Losing Blue by Corona: the cans that showed how polluted Mexico’s beaches are

Corona has a huge affinity with Mexican beaches, so much that the design of the cans is inspired by a beach sunset. The blue represents the ocean, the yellow the sun, and the white the sky. Today, there is less sea to enjoy because of the growing pollution. Because of that, Corona’s packaging got an update.

For many years, the beer brand has been part of the big problem with plastic pollution: Every year, the beverage industry uses 17 million tons of plastic to package their drinks – and much of that plastic ends up polluting the environment. 

Therefore, Corona teamed up with the Australian and Mexican offices of agency Leo Burnett and created the concept “Losing Blue”. The Corona cans have changed the design for the first time in 100 years to show how polluted Mexican beaches are.

The agency collected data about pollution from every beach in Mexico and made it visible in the packaging. Each can comes with a specific beach name and the beach’s level of contamination. The more polluted water on the beach, the less blue colour in the cans. 

Furthermore, Corona’s goal is to eliminate all plastic from their packaging, and do it in a scalable way. With help from Leo Burnett “Fit Packs” were created. Fit Packs is a stackable design of cans that can screw together without using any additional materials.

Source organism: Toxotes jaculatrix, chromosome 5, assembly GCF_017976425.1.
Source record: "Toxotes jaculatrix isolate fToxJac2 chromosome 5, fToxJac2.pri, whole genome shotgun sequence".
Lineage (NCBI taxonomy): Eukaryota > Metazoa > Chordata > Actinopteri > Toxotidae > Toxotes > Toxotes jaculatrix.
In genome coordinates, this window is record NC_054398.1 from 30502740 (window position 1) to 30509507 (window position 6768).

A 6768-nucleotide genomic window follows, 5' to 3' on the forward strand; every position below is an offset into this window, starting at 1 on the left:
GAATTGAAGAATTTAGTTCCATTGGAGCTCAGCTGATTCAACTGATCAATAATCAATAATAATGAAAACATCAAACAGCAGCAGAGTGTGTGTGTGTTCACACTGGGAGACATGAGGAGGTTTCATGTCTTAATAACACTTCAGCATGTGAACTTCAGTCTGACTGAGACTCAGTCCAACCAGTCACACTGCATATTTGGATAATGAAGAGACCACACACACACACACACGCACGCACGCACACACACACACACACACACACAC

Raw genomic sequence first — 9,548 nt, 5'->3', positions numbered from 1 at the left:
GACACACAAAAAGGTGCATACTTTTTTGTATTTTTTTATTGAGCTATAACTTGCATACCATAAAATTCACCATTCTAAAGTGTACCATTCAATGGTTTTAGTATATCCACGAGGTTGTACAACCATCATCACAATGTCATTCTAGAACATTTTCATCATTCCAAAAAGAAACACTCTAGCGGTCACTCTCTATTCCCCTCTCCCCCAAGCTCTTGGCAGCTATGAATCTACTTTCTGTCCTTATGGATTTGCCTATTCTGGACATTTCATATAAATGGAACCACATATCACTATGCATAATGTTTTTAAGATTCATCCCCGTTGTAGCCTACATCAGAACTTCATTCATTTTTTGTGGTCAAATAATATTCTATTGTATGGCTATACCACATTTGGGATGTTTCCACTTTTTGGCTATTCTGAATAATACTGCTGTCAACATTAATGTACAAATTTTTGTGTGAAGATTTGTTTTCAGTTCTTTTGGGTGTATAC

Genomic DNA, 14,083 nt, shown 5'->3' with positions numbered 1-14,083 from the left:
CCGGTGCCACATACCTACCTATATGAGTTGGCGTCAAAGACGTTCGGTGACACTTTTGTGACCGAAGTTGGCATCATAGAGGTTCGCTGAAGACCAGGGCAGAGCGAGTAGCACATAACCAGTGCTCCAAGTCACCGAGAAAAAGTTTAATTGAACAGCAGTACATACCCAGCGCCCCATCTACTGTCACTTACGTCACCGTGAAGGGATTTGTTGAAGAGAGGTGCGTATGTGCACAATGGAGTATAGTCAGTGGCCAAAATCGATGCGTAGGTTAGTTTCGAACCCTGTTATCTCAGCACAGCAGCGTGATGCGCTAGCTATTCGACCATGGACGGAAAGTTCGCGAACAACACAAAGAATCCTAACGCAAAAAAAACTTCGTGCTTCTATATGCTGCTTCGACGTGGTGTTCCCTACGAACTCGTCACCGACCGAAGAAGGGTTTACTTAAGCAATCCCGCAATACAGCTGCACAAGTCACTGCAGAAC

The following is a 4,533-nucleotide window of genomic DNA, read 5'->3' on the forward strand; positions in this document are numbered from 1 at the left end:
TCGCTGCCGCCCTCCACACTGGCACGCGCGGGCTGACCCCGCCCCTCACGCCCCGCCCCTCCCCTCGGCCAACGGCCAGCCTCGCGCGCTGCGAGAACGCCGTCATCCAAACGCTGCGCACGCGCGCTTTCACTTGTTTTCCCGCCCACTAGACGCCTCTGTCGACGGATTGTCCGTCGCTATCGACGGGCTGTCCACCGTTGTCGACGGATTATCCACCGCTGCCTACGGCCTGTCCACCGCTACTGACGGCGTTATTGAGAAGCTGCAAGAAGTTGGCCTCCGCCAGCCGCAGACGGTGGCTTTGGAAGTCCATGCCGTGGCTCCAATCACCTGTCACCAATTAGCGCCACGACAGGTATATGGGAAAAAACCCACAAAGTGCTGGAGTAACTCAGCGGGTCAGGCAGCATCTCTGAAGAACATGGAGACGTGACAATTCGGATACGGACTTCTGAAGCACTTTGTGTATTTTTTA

Fit Packs is part of Corona’s continued effort to make a positive impact on life below water and oblige this UN Sustainable Development Goal. The innovative idea is cost-effective and can be easily scaled out to markets worldwide. Corona also wants other beverage companies to try making the Fit Packs concept, so the brand made its design available for the entire industry.

The new can design, which was on the 2019 Cannes Innovation Lions shortlist, is being run on a pilot basis in Mexico but the goal is to expand it to all the countries in the world where Corona is available.

621
SHARES
WRITTEN BY:

Goodvertising

Goodvertising is a book, but equally a movement to unlock the world-bettering power of brands